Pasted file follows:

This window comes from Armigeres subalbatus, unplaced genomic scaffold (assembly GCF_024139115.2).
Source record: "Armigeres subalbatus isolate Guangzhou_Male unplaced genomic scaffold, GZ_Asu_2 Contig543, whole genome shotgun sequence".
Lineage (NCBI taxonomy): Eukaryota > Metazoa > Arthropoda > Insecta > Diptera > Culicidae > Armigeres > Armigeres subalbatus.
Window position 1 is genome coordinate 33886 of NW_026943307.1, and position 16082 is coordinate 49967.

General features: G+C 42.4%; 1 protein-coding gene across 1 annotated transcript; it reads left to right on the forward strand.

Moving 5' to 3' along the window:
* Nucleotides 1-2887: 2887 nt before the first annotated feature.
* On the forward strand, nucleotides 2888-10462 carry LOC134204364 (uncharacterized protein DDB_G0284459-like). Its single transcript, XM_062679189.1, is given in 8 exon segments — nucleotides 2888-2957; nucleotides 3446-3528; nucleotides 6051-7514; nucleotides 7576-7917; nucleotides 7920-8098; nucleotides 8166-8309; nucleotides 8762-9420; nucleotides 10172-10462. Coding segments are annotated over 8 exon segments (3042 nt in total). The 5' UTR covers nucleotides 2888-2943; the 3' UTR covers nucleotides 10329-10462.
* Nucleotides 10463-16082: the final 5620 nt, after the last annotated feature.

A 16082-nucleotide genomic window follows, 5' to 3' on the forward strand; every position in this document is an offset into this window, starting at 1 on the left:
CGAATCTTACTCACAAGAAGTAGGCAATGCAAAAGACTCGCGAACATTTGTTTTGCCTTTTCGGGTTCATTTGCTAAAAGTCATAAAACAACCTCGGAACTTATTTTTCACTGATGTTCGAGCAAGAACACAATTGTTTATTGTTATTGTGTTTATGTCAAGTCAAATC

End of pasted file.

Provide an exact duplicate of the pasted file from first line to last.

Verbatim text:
This window comes from Armigeres subalbatus, unplaced genomic scaffold (assembly GCF_024139115.2).
Source record: "Armigeres subalbatus isolate Guangzhou_Male unplaced genomic scaffold, GZ_Asu_2 Contig543, whole genome shotgun sequence".
Lineage (NCBI taxonomy): Eukaryota > Metazoa > Arthropoda > Insecta > Diptera > Culicidae > Armigeres > Armigeres subalbatus.
Window position 1 is genome coordinate 33886 of NW_026943307.1, and position 16082 is coordinate 49967.

General features: G+C 42.4%; 1 protein-coding gene across 1 annotated transcript; it reads left to right on the forward strand.

Moving 5' to 3' along the window:
* Nucleotides 1-2887: 2887 nt before the first annotated feature.
* On the forward strand, nucleotides 2888-10462 carry LOC134204364 (uncharacterized protein DDB_G0284459-like). Its single transcript, XM_062679189.1, is given in 8 exon segments — nucleotides 2888-2957; nucleotides 3446-3528; nucleotides 6051-7514; nucleotides 7576-7917; nucleotides 7920-8098; nucleotides 8166-8309; nucleotides 8762-9420; nucleotides 10172-10462. Coding segments are annotated over 8 exon segments (3042 nt in total). The 5' UTR covers nucleotides 2888-2943; the 3' UTR covers nucleotides 10329-10462.
* Nucleotides 10463-16082: the final 5620 nt, after the last annotated feature.

A 16082-nucleotide genomic window follows, 5' to 3' on the forward strand; every position in this document is an offset into this window, starting at 1 on the left:
CGAATCTTACTCACAAGAAGTAGGCAATGCAAAAGACTCGCGAACATTTGTTTTGCCTTTTCGGGTTCATTTGCTAAAAGTCATAAAACAACCTCGGAACTTATTTTTCACTGATGTTCGAGCAAGAACACAATTGTTTATTGTTATTGTGTTTATGTCAAGTCAAATC